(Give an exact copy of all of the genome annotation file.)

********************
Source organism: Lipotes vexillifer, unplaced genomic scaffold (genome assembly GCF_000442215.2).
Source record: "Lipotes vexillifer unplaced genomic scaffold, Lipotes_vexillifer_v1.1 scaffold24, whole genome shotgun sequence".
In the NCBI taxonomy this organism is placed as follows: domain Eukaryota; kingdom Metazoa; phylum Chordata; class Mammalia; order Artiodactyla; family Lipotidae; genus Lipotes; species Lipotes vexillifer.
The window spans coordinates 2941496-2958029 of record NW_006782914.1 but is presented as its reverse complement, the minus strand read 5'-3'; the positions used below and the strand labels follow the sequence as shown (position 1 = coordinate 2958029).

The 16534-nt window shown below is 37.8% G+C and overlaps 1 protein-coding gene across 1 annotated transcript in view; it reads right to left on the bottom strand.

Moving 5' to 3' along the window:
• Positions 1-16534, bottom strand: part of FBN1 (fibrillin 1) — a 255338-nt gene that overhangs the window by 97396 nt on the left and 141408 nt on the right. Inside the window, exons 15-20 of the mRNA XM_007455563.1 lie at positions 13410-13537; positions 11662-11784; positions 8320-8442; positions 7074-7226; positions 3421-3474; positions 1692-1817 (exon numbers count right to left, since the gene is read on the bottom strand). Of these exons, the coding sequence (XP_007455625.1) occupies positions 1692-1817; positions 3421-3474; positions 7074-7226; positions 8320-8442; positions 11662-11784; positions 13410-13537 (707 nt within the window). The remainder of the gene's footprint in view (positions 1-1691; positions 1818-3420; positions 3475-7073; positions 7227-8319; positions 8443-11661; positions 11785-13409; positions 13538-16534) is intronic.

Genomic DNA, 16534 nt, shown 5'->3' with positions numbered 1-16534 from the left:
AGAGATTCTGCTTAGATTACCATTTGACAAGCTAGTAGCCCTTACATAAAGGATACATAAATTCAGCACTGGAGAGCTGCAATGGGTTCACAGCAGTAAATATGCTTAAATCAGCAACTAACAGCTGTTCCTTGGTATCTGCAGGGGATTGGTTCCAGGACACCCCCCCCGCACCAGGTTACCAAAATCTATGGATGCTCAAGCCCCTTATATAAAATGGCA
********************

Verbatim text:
Source organism: Lipotes vexillifer, unplaced genomic scaffold (genome assembly GCF_000442215.2).
Source record: "Lipotes vexillifer unplaced genomic scaffold, Lipotes_vexillifer_v1.1 scaffold24, whole genome shotgun sequence".
In the NCBI taxonomy this organism is placed as follows: domain Eukaryota; kingdom Metazoa; phylum Chordata; class Mammalia; order Artiodactyla; family Lipotidae; genus Lipotes; species Lipotes vexillifer.
The window spans coordinates 2941496-2958029 of record NW_006782914.1 but is presented as its reverse complement, the minus strand read 5'-3'; the positions used below and the strand labels follow the sequence as shown (position 1 = coordinate 2958029).

The 16534-nt window shown below is 37.8% G+C and overlaps 1 protein-coding gene across 1 annotated transcript in view; it reads right to left on the bottom strand.

Moving 5' to 3' along the window:
• Positions 1-16534, bottom strand: part of FBN1 (fibrillin 1) — a 255338-nt gene that overhangs the window by 97396 nt on the left and 141408 nt on the right. Inside the window, exons 15-20 of the mRNA XM_007455563.1 lie at positions 13410-13537; positions 11662-11784; positions 8320-8442; positions 7074-7226; positions 3421-3474; positions 1692-1817 (exon numbers count right to left, since the gene is read on the bottom strand). Of these exons, the coding sequence (XP_007455625.1) occupies positions 1692-1817; positions 3421-3474; positions 7074-7226; positions 8320-8442; positions 11662-11784; positions 13410-13537 (707 nt within the window). The remainder of the gene's footprint in view (positions 1-1691; positions 1818-3420; positions 3475-7073; positions 7227-8319; positions 8443-11661; positions 11785-13409; positions 13538-16534) is intronic.

Genomic DNA, 16534 nt, shown 5'->3' with positions numbered 1-16534 from the left:
AGAGATTCTGCTTAGATTACCATTTGACAAGCTAGTAGCCCTTACATAAAGGATACATAAATTCAGCACTGGAGAGCTGCAATGGGTTCACAGCAGTAAATATGCTTAAATCAGCAACTAACAGCTGTTCCTTGGTATCTGCAGGGGATTGGTTCCAGGACACCCCCCCCGCACCAGGTTACCAAAATCTATGGATGCTCAAGCCCCTTATATAAAATGGCA